The Colgate Comedy Hour was one of the most popular TV shows during the dawn of television. The weekly program showcased musical and comedic talents of many of the most famous stars and entertainers back in the day. It ran for six seasons (1950-1955).
The show proved to be so popular that it even managed to surpass its rival The Ed Sullivan Show, which was then known as Toast of the Town. As a matter of fact, The Colgate Comedy Hour also held the Sunday 8:00 pm slot, the same time that Toast of the Town also occupied.
The Colgate Comedy Hour was actually developed from another show, Four Star Revue, which was sponsored by Motorola. In 1950, NBC made a deal with Colgate-Palmolive as the TV network had plans of re-formatting the show; it premiered on September 10 that same year. As the name suggests, the show heavily dealt with comedy sketches, which were interspersed with some singing and dancing numbers. The format may be just any ordinary comedy-musical variety show, but the The Colgate Comedy Hour‘s considerable budget and big-name guest stars made sure that it would be a big hit among TV audiences.
Celebrity guests and hosts
Like many television programs at the time, The Colgate Comedy Hour presented many former vaudeville stars, as vaudeville was fast becoming obsolete. In addition to ex-vaudeville stars, The Colgate Comedy Hour also presented well-known Broadway performers as well as movie stars and radio personalities who would take turns in their hosting duties. Among the most famous celebrities who hosted and/or guested on the show included Frank Sinatra, Dean Martin, Eddie Cantor, Ethel Merman, Bob Hope, Donald O’Connor, Jerry Lewis, Abbott & Costello, Jackie Gleason, Fred Allen, Milton Berle and Jimmy Durante, among many other Hollywood celebrities who contributed to The Colgate Comedy Hour‘s success. Oscar-winning actor Christopher Walken even appeared on the show as a child talent.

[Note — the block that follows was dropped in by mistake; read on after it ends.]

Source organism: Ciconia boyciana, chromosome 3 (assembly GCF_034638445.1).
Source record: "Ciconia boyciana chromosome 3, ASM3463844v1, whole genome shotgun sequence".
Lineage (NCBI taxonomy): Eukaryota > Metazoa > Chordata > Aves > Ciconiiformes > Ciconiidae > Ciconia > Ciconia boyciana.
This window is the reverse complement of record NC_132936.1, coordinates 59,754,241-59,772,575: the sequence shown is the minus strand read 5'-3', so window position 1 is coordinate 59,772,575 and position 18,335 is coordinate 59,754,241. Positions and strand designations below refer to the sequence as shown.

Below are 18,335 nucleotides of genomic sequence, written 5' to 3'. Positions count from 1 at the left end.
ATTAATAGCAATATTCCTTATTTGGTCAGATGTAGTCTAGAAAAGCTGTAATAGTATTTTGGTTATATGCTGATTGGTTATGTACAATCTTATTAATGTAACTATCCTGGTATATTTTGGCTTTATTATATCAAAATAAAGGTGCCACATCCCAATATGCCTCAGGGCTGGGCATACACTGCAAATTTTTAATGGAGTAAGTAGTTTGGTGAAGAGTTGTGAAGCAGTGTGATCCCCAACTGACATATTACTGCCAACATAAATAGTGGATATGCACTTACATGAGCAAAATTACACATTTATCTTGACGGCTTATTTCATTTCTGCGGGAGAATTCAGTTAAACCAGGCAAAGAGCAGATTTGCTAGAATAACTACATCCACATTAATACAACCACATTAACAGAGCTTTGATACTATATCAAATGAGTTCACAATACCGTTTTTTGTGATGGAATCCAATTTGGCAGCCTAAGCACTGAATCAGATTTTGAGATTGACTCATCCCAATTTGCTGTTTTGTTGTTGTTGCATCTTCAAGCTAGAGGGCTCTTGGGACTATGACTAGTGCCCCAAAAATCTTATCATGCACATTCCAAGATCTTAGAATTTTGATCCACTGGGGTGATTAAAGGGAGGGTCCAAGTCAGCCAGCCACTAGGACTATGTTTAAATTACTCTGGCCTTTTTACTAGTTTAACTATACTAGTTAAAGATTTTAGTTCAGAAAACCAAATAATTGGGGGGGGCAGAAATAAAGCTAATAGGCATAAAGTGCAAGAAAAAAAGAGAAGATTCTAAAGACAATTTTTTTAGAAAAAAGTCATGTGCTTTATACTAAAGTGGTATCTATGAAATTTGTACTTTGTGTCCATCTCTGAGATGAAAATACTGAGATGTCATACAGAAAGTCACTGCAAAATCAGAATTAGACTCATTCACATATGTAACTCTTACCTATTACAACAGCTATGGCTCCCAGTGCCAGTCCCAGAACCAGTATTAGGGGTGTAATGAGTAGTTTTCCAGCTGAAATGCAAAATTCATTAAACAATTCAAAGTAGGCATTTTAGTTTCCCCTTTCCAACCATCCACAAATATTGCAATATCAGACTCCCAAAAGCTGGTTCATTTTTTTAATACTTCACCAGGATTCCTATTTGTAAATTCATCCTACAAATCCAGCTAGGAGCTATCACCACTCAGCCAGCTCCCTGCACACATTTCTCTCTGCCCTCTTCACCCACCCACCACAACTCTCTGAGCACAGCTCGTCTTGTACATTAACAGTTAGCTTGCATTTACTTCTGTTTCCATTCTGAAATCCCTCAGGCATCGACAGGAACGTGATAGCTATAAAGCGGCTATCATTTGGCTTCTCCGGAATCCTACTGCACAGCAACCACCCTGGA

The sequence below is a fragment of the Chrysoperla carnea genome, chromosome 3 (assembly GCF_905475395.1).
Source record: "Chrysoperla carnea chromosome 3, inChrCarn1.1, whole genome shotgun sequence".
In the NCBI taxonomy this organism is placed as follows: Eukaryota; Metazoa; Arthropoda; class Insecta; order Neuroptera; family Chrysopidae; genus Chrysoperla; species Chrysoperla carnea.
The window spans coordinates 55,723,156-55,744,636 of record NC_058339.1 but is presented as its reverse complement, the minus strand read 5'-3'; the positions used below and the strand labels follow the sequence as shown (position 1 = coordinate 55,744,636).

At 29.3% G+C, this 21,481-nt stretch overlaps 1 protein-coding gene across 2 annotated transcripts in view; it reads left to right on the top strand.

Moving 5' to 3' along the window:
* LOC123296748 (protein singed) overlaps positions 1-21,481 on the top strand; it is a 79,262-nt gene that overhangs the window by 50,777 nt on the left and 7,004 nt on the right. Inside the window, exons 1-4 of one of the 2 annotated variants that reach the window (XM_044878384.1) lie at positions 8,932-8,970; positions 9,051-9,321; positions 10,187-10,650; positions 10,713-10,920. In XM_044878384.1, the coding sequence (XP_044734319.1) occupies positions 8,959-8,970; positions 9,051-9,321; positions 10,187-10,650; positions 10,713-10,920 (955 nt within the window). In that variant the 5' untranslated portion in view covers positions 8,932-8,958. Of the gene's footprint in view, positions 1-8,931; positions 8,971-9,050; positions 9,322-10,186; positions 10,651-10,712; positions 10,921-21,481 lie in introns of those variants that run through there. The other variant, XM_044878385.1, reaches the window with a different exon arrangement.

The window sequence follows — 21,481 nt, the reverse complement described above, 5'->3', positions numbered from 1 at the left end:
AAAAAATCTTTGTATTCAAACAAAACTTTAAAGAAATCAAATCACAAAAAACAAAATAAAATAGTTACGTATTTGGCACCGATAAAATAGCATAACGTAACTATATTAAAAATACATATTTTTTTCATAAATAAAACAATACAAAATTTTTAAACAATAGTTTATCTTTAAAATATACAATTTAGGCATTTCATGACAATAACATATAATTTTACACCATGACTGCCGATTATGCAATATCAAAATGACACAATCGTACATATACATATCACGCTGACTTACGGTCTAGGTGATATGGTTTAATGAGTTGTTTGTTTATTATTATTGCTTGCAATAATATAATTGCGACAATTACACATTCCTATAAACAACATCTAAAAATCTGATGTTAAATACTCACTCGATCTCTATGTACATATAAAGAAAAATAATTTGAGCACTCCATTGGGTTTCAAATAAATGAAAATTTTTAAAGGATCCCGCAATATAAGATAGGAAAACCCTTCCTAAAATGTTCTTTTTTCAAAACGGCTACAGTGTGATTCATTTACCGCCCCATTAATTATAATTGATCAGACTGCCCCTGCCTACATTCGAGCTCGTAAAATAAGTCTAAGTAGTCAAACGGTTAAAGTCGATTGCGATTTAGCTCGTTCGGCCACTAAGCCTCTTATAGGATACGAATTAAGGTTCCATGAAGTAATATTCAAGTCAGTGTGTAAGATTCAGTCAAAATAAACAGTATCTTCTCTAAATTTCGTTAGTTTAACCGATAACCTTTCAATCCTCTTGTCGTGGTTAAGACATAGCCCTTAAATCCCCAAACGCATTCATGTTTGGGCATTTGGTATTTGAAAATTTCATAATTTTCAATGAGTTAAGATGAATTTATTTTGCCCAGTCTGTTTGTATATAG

The Colgate Comedy Hour was pretty much a TV trailblazer during its heyday. First, it was the first television program to be broadcast live, from coast-to-coast. Second, it was among the first shows to be broadcast in the NTSC color system. And because The Colgate Comedy Hour was aired live, several unexpected things happened just as they were, such as actors forgetting their lines (and sometimes choosing to ad-lib them as a result).
The show did not last that long on the air, and many factors contributed to its decrease in ratings and viewership. One, its rival The Ed Sullivan Show got even more popular. Another, health issues forced certain stars (such as Cantor and Lou Costello) to miss several episodes. For a TV show whose identity was closely associated with its hosts, that proved to be catastrophic blow.
In what could be the show’s final season (1955), The Colgate Comedy Hour underwent some changes and was re-titled as The Colgate Variety Hour, as it attempted to provide more diverse kinds of entertainment – it even featured a Mexican jai alai game once. It was also doing on-the-road shows as well, and that move was an altogether different and unusual turn for a TV show at the time.
As many of The Colgate Comedy Hour‘s regulars moved on to star on their own shows, only a few of them stayed on the program but they otherwise appeared less frequently. The show was steadily losing its appeal, and eventually Colgate-Palmolive withdrew its sponsorship. On Christmas day 1955, The Colgate Comedy Hour bid farewell with its final broadcast.
But at least for its part, The Colgate Comedy Hour paved the way for many of its stars and other behind-the-scenes talents to make an even bigger mark in the entertainment industry.